What did they find?

The rats successfully avoided the shock zone in both the stationary and the rotating sessions, indicating that their spatial navigation ability was not affected by the rotating arena. However, the directional tuning of their head-direction cells decreased in the rotating condition, and there were more decoding errors when the authors attempted to decode direction from cell activity in the rotating condition versus in the stationary conditions. The directional stability of the head-direction cells also decreased (i.e. became more unstable) across the two stationary sessions, and across the stationary and rotating sessions, than it did within the first stationary session. Specifically, the preferred direction of head-direction cells changed the most in the rotating arena frame condition.

In the rotating condition, directional tuning of cell ensembles was organized based on the spatial frame of the distal shock zone. This means that when rats were close to the room frame shock zone, cell activity and the preferred direction was based on the arena frame shock zone, and the opposite pattern was observed when the rats were close to the arena frame shock zone. These findings suggest that head-direction cells represent directions based on an internally-organized framework, rather than environmental landmarks. At short intervals, the strength of this internally referenced directional tuning did not differ in the room and arena spatial frames. However, after 10 seconds, directional strength decreased in the arena frame, indicating that head-direction cells represent room frame directions more consistently for longer periods of time. Finally, decoding of directions from cell ensemble activity was better in the room frame when the directions were aligned with specific room frame landmarks that did not rotate, suggesting that although these head-direction cells are largely internally referenced, they can also register to directions set by environmental cues.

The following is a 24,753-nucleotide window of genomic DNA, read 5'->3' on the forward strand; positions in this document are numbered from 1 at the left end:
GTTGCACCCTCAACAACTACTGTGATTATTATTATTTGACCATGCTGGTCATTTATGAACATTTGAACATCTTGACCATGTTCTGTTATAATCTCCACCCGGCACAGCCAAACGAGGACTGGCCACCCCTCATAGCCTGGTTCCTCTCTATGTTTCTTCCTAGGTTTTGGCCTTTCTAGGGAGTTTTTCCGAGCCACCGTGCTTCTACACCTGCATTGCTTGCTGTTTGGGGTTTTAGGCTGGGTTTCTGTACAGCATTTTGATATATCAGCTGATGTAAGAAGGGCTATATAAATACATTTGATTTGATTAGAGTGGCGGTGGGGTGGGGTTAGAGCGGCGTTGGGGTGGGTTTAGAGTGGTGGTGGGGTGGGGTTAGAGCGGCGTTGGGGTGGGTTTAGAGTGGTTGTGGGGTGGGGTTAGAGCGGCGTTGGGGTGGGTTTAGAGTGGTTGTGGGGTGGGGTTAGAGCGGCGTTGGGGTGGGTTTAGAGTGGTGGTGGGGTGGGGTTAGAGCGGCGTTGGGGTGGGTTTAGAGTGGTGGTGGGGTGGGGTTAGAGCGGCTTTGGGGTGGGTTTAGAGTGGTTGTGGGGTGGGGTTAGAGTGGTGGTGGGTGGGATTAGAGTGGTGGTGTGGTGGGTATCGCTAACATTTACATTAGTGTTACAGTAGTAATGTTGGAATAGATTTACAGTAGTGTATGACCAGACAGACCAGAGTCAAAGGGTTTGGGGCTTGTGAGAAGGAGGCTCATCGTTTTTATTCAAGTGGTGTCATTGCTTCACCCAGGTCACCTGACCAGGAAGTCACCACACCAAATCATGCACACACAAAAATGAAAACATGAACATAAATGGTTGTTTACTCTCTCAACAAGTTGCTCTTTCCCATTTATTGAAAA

What's the impact?

This study is the first to show that the head-direction cells in the rodent MEC that represent the internally referenced direction sense also register to environmental landmarks variably and transiently during navigation, instead of operating like a GPS with a stably registered compass. These findings highlight that navigating external spaces is fundamentally egocentric, but the internal direction sense also routinely registers to the allocentric landmarks of the environment for successful navigation. This has important implications for understanding the spatial representations of the environment, which seem to arise from internally-organized, dynamical neural activity that is projected onto the environment, rather than the brain passively reflecting stimuli in the environment.


Park et al. How the internally organized direction sense is used to navigate. Neuron (2018). Access the original scientific publication here.